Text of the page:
There are many complications (problems) that can happen to the feet when a person is diagnosed with diabetes. These include problems with the nerves, problems with the blood vessels, and problems with healing.
Diabetic neuropathy is nerve damage that is caused by diabetes, and it can cause numbness, tingling, and inability to feel heat, cold, or pain in the feet. It can lead to changes in the shape of the foot and toes (also called Charcot foot). Because of the nerve damage, people who have diabetic neuropathy can injure their feet and not realize it. These injuries can cause several different types of wounds, such as ulcers, cuts, blisters, and scrapes. Once these wounds occur, they can be slow to heal and can easily develop infections.
Circulation (or blood vessel) problems that are also caused by diabetes can lead to slow wound healing and infections. Infections become difficult to treat because antibiotics rely on the blood vessels to carry the antibiotic through the bloodstream to the feet and toes (where the infection is happening). It can sometimes take several weeks or months for these wounds to heal for these reasons.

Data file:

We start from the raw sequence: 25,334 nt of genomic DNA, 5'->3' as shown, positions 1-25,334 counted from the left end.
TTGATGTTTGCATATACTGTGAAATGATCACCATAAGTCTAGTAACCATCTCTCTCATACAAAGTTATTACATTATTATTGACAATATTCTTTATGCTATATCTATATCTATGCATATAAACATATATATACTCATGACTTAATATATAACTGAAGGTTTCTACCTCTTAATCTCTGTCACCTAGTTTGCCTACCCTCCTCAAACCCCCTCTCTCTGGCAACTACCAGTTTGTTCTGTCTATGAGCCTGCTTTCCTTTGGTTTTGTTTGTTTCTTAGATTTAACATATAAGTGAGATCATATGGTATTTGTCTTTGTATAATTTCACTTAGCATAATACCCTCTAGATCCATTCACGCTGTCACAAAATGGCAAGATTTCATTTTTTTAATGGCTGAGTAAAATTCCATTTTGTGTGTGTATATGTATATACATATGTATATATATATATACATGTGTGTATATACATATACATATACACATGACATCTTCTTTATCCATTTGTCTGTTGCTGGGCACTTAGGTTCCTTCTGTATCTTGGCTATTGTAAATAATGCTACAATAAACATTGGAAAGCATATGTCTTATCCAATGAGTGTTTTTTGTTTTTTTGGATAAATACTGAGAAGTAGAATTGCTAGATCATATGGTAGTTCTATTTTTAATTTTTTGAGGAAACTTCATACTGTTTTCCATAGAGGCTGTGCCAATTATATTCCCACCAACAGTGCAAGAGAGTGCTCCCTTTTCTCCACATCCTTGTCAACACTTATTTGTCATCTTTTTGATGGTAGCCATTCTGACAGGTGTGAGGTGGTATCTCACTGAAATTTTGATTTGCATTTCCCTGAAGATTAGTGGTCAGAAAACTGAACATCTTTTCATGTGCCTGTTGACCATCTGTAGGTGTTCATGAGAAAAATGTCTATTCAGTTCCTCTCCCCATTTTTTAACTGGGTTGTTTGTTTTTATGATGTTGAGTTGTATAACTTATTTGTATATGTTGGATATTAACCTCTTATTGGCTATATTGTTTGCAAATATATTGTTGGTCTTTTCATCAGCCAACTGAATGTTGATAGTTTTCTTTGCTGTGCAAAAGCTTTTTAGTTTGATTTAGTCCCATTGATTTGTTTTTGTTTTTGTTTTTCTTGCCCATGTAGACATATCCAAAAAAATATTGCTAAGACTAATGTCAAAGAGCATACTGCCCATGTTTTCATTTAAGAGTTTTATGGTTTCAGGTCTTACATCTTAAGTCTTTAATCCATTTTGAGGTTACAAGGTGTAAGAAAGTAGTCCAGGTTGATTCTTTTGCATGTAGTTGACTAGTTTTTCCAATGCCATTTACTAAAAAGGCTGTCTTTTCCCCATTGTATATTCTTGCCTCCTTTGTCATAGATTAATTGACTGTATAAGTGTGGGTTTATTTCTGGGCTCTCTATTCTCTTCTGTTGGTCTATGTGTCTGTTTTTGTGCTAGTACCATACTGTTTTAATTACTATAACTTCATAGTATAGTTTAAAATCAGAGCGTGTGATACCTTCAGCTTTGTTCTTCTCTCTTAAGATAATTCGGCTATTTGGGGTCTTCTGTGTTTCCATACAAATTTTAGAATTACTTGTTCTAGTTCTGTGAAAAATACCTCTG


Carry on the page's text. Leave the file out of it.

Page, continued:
Other common diabetic foot problems include fungal infections and development of corns and calluses on the feet and toes. Some people also notice loss of hair on their toes, feet, and the lower part of their legs.